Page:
One of the great family practice doctors of our time will be closing her doors this month (June 2019).

Another One Bites the Dust

When she sent out this letter letting her patients know; people cried.

Dear Patient,

I am saddened to inform you that I will be closing my medical practice on June 14, 2019. When I began my medical career, I envisioned working until they literally carried me out on a stretcher. I have thoroughly enjoyed working with you over the years. Due to recent events and steadily decreasing reimbursement for my services, it is not feasible to maintain my office practice.

You may pick up your medical records from the office with advance notice. If you prefer, we can send records to your new doctor with your written consent.

Thank you for the privilege of being your doctor and health care partner.

 Wishing all good things for you,

Ruby C. Simpkins, M.D.


The response was astonishing and surprising.  

People called her office begging her to stay.   

There were letters of protest sent.  

But, in the end, the doors closed.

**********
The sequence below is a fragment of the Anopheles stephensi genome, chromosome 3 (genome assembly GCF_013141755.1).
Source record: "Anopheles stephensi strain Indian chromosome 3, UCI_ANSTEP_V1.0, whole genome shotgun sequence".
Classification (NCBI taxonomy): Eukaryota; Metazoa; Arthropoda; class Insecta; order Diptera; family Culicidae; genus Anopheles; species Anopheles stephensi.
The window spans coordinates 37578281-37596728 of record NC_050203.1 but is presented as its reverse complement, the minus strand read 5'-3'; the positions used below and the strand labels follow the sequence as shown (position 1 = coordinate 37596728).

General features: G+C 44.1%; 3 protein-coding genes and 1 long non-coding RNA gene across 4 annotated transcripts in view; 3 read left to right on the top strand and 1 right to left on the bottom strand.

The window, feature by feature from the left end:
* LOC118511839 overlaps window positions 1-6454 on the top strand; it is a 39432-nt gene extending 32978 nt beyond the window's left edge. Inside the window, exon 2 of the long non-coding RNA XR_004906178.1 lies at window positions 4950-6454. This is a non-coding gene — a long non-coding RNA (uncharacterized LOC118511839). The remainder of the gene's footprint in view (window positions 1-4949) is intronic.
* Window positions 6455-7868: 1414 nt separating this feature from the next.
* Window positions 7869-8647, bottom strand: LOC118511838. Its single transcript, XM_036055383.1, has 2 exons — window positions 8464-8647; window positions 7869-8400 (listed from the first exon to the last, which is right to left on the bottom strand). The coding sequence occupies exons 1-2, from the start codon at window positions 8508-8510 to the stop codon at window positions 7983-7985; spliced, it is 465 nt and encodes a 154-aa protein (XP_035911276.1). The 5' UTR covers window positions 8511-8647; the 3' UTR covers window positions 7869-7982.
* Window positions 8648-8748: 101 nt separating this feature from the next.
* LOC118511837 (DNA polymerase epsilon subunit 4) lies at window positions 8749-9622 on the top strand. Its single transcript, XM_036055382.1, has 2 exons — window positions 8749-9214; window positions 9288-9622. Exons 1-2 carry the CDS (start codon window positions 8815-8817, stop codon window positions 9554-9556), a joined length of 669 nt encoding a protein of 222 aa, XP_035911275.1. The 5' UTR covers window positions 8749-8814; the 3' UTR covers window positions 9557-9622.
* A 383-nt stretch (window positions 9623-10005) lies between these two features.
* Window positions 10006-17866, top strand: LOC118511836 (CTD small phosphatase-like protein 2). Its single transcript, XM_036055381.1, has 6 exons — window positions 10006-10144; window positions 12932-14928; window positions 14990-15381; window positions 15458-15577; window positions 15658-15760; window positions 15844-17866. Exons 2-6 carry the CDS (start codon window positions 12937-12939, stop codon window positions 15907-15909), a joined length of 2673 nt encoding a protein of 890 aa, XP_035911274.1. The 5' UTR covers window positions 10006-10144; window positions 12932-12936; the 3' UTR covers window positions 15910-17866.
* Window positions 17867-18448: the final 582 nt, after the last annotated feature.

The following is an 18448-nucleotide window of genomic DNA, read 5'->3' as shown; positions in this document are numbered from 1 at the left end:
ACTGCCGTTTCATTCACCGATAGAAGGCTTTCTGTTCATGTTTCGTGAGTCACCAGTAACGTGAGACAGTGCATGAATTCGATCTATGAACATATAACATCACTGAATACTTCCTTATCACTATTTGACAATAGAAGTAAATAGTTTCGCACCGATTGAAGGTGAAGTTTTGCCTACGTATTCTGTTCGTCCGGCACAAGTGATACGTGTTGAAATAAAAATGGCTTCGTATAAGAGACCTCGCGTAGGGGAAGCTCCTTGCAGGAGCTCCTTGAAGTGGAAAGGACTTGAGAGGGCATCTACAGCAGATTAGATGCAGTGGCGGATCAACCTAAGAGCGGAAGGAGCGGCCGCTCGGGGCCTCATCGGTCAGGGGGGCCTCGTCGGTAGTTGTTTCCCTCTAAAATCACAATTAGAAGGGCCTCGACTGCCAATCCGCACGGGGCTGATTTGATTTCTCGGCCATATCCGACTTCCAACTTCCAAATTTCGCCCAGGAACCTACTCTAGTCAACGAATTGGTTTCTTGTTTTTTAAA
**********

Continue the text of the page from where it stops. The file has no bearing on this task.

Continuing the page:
Dr. Ruby Simpkins could no longer pay to play.  

Dr. Simpkins is an amazing woman.

She was one of the first African American women to graduate from Boston University School of Medicine.   

Before leaving the east, she was a professor of medicine.  

When Ruby decided to move, she established her practice in Agoura, then a small town in California.   

Ruby loved everything about the “practice of medicine.”  She took the time to get to know her patients.

She read journals in her free time to learn about the newest inventions, the latest research findings, and best practices in her field.

She could tell if something wasn’t right with you; and work with your specialists, unpaid, to make sure that you got the treatment you needed.

Because of her commitment to quality medicine, she won’t be able to work as an employed physician in a hospital system.

Those people must see between 4 to 8 patients, minimum, in an hour.

This would not allow her to spend the time she likes getting to know someone to enable her to properly diagnose them.

It seems unfathomable to me that those who set the rates for reimbursement set them below her cost, knowing she can’t pay her bills at that level; AND those same people pay themselves millions of dollars a year in salary and bonus.

Maybe its time to rethink this.

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